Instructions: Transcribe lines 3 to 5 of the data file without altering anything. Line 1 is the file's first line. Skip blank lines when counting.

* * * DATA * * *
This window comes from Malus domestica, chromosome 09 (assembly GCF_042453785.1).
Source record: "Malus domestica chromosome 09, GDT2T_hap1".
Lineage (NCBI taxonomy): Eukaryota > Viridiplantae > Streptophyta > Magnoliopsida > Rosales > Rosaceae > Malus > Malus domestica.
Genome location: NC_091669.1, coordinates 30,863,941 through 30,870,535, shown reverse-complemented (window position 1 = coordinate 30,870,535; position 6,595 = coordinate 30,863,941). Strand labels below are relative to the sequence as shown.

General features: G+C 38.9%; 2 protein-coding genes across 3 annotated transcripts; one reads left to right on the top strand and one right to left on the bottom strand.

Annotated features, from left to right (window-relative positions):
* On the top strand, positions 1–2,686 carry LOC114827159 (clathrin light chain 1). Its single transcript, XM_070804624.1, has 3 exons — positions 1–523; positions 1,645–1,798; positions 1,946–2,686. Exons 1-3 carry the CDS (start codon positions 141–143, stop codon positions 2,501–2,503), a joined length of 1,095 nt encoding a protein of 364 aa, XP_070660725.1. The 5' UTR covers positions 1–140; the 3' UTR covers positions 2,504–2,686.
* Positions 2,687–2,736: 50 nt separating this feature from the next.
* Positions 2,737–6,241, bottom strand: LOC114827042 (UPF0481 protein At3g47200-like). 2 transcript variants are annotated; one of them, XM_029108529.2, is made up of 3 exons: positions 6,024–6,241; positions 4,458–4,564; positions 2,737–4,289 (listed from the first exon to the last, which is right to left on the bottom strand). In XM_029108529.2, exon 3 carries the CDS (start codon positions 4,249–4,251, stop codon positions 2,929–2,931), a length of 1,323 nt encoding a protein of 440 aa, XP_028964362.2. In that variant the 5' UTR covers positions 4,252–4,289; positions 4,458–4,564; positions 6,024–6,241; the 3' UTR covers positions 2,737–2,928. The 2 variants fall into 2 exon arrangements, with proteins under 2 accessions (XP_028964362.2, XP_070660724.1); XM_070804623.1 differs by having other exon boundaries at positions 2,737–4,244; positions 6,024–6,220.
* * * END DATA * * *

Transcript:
Lineage (NCBI taxonomy): Eukaryota > Viridiplantae > Streptophyta > Magnoliopsida > Rosales > Rosaceae > Malus > Malus domestica.
Genome location: NC_091669.1, coordinates 30,863,941 through 30,870,535, shown reverse-complemented (window position 1 = coordinate 30,870,535; position 6,595 = coordinate 30,863,941). Strand labels below are relative to the sequence as shown.

General features: G+C 38.9%; 2 protein-coding genes across 3 annotated transcripts; one reads left to right on the top strand and one right to left on the bottom strand.